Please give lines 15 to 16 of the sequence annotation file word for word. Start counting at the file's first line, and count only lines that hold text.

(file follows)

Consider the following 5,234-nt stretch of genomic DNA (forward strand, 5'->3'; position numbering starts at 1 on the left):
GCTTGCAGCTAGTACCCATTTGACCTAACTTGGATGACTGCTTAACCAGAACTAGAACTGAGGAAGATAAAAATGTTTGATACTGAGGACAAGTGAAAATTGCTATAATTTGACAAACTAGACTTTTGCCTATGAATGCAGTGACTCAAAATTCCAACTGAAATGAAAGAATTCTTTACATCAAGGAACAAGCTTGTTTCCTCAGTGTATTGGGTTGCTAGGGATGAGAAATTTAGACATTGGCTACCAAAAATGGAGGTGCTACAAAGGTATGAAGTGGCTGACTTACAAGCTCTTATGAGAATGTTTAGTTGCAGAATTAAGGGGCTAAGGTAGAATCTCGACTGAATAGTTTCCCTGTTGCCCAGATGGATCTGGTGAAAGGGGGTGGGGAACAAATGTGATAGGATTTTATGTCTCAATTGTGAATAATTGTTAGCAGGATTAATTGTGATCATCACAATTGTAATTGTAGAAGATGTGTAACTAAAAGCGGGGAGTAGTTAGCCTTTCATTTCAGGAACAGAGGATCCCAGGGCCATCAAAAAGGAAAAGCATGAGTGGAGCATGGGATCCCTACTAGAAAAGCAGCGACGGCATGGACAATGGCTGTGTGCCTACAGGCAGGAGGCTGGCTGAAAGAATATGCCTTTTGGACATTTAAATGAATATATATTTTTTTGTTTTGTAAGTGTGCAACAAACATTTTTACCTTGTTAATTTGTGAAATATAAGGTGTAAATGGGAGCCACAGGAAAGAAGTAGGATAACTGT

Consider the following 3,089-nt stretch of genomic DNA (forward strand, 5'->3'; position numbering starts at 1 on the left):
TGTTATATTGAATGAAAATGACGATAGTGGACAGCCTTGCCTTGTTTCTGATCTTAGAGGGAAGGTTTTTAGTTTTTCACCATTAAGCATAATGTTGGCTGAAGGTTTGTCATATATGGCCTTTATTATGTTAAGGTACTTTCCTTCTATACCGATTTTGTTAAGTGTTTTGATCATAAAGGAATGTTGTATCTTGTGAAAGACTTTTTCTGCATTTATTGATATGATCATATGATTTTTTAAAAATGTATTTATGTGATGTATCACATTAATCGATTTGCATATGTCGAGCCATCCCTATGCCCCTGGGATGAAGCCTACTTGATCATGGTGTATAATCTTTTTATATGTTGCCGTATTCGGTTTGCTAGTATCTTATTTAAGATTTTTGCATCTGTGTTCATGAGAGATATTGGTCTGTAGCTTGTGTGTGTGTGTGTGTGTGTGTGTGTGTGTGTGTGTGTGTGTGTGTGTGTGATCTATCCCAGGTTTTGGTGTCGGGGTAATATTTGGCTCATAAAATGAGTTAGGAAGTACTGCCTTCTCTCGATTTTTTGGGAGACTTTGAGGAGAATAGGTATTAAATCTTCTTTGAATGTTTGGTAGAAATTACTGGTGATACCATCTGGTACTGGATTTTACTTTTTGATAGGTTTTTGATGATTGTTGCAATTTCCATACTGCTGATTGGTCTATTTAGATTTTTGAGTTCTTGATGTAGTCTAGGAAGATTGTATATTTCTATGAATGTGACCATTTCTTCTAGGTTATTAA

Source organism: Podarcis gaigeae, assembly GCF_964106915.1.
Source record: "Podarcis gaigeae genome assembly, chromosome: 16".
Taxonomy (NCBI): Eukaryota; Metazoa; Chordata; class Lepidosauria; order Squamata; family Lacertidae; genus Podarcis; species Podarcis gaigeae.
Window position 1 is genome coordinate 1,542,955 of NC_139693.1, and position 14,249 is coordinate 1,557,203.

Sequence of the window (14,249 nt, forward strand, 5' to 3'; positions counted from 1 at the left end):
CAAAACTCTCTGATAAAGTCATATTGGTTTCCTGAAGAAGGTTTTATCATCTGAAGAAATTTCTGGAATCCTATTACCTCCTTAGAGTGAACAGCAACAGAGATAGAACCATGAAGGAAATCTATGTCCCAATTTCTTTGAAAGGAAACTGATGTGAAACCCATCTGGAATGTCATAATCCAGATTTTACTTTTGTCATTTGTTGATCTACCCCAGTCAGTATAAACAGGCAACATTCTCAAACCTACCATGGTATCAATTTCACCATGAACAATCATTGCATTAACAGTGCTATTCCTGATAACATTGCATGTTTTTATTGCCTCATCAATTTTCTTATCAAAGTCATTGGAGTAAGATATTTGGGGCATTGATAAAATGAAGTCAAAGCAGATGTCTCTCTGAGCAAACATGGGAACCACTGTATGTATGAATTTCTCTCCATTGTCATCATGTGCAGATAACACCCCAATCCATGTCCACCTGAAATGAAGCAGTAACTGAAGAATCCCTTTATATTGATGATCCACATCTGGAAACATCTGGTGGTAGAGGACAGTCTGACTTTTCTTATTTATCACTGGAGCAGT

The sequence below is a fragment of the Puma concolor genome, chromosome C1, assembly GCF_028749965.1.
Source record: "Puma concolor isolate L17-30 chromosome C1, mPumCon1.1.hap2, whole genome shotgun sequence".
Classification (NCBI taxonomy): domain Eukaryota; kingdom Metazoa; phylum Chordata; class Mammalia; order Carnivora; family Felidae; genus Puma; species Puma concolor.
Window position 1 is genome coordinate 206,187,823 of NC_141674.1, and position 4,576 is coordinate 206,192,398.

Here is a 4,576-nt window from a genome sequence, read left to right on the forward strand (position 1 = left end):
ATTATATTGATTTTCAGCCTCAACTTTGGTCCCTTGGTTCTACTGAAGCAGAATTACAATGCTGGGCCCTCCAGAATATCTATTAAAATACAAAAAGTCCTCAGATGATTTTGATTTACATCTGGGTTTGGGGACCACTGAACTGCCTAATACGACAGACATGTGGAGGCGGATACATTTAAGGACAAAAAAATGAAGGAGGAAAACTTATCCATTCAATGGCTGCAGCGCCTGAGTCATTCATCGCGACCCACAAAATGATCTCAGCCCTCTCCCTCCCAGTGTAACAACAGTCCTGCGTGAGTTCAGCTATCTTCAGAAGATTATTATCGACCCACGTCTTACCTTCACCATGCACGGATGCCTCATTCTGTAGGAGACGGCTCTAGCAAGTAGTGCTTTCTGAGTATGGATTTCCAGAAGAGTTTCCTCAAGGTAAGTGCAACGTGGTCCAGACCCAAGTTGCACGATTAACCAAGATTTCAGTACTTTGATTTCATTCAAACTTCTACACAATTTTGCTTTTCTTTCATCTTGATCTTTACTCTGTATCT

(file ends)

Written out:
Here is a 4,576-nt window from a genome sequence, read left to right on the forward strand (position 1 = left end):
ATTATATTGATTTTCAGCCTCAACTTTGGTCCCTTGGTTCTACTGAAGCAGAATTACAATGCTGGGCCCTCCAGAATATCTATTAAAATACAAAAAGTCCTCAGATGATTTTGATTTACATCTGGGTTTGGGGACCACTGAACTGCCTAATACGACAGACATGTGGAGGCGGATACATTTAAGGACAAAAAAATGAAGGAGGAAAACTTATCCATTCAATGGCTGCAGCGCCTGAGTCATTCATCGCGACCCACAAAATGATCTCAGCCCTCTCCCTCCCAGTGTAACAACAGTCCTGCGTGAGTTCAGCTATCTTCAGAAGATTATTATCGACCCACGTCTTACCTTCACCATGCACGGATGCCTCATTCTGTAGGAGACGGCTCTAGCAAGTAGTGCTTTCTGAGTATGGATTTCCAGAAGAGTTTCCTCAAGGTAAGTGCAACGTGGTCCAGACCCAAGTTGCACGATTAACCAAGATTTCAGTACTTTGATTTCATTCAAACTTCTACACAATTTTGCTTTTCTTTCATCTTGATCTTTACTCTGTATCT